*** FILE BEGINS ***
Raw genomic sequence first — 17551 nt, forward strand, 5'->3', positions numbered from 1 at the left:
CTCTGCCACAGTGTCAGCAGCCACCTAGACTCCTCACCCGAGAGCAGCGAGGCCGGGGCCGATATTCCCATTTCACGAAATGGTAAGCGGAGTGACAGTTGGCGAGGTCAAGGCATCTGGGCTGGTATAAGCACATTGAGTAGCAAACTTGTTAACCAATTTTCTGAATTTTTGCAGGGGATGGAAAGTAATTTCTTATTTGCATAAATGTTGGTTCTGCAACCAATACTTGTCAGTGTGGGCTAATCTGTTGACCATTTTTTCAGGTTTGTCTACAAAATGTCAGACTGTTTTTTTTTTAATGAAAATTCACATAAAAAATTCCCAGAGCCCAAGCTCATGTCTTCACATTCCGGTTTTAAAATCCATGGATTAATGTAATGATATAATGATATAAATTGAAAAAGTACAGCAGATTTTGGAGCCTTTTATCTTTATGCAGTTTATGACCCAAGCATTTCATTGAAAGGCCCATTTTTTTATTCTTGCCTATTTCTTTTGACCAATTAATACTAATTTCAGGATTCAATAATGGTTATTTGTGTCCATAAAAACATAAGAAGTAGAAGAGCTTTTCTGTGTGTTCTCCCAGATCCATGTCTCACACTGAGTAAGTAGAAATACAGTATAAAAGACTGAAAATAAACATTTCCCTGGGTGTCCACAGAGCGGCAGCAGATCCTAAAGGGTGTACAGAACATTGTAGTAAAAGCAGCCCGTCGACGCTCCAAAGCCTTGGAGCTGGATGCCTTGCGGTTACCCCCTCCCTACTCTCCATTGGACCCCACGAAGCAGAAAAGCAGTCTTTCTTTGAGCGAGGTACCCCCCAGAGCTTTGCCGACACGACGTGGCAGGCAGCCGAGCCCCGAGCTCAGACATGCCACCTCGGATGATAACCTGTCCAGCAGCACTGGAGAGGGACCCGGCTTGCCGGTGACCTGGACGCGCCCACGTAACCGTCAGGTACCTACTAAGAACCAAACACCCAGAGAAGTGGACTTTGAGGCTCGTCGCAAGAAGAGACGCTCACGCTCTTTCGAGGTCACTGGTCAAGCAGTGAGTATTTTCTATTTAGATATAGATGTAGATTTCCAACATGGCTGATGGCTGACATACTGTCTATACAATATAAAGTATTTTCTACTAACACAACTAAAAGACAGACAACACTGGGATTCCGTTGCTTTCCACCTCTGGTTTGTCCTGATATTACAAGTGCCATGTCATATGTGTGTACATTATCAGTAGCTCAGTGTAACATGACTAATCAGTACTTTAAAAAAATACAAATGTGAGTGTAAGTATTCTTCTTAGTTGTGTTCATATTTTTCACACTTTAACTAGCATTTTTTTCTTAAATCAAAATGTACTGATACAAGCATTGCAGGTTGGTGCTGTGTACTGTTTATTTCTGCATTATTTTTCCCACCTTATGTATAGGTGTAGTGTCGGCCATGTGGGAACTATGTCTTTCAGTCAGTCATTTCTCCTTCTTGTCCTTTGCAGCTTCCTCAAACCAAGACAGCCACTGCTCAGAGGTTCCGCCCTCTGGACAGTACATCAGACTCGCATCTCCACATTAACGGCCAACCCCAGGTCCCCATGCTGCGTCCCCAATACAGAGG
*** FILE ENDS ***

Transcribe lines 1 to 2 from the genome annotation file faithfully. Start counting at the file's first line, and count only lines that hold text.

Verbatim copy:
Raw genomic sequence first — 17551 nt, forward strand, 5'->3', positions numbered from 1 at the left:
CTCTGCCACAGTGTCAGCAGCCACCTAGACTCCTCACCCGAGAGCAGCGAGGCCGGGGCCGATATTCCCATTTCACGAAATGGTAAGCGGAGTGACAGTTGGCGAGGTCAAGGCATCTGGGCTGGTATAAGCACATTGAGTAGCAAACTTGTTAACCAATTTTCTGAATTTTTGCAGGGGATGGAAAGTAATTTCTTATTTGCATAAATGTTGGTTCTGCAACCAATACTTGTCAGTGTGGGCTAATCTGTTGACCATTTTTTCAGGTTTGTCTACAAAATGTCAGACTGTTTTTTTTTTAATGAAAATTCACATAAAAAATTCCCAGAGCCCAAGCTCATGTCTTCACATTCCGGTTTTAAAATCCATGGATTAATGTAATGATATAATGATATAAATTGAAAAAGTACAGCAGATTTTGGAGCCTTTTATCTTTATGCAGTTTATGACCCAAGCATTTCATTGAAAGGCCCATTTTTTTATTCTTGCCTATTTCTTTTGACCAATTAATACTAATTTCAGGATTCAATAATGGTTATTTGTGTCCATAAAAACATAAGAAGTAGAAGAGCTTTTCTGTGTGTTCTCCCAGATCCATGTCTCACACTGAGTAAGTAGAAATACAGTATAAAAGACTGAAAATAAACATTTCCCTGGGTGTCCACAGAGCGGCAGCAGATCCTAAAGGGTGTACAGAACATTGTAGTAAAAGCAGCCCGTCGACGCTCCAAAGCCTTGGAGCTGGATGCCTTGCGGTTACCCCCTCCCTACTCTCCATTGGACCCCACGAAGCAGAAAAGCAGTCTTTCTTTGAGCGAGGTACCCCCCAGAGCTTTGCCGACACGACGTGGCAGGCAGCCGAGCCCCGAGCTCAGACATGCCACCTCGGATGATAACCTGTCCAGCAGCACTGGAGAGGGACCCGGCTTGCCGGTGACCTGGACGCGCCCACGTAACCGTCAGGTACCTACTAAGAACCAAACACCCAGAGAAGTGGACTTTGAGGCTCGTCGCAAGAAGAGACGCTCACGCTCTTTCGAGGTCACTGGTCAAGCAGTGAGTATTTTCTATTTAGATATAGATGTAGATTTCCAACATGGCTGATGGCTGACATACTGTCTATACAATATAAAGTATTTTCTACTAACACAACTAAAAGACAGACAACACTGGGATTCCGTTGCTTTCCACCTCTGGTTTGTCCTGATATTACAAGTGCCATGTCATATGTGTGTACATTATCAGTAGCTCAGTGTAACATGACTAATCAGTACTTTAAAAAAATACAAATGTGAGTGTAAGTATTCTTCTTAGTTGTGTTCATATTTTTCACACTTTAACTAGCATTTTTTTCTTAAATCAAAATGTACTGATACAAGCATTGCAGGTTGGTGCTGTGTACTGTTTATTTCTGCATTATTTTTCCCACCTTATGTATAGGTGTAGTGTCGGCCATGTGGGAACTATGTCTTTCAGTCAGTCATTTCTCCTTCTTGTCCTTTGCAGCTTCCTCAAACCAAGACAGCCACTGCTCAGAGGTTCCGCCCTCTGGACAGTACATCAGACTCGCATCTCCACATTAACGGCCAACCCCAGGTCCCCATGCTGCGTCCCCAATACAGAGG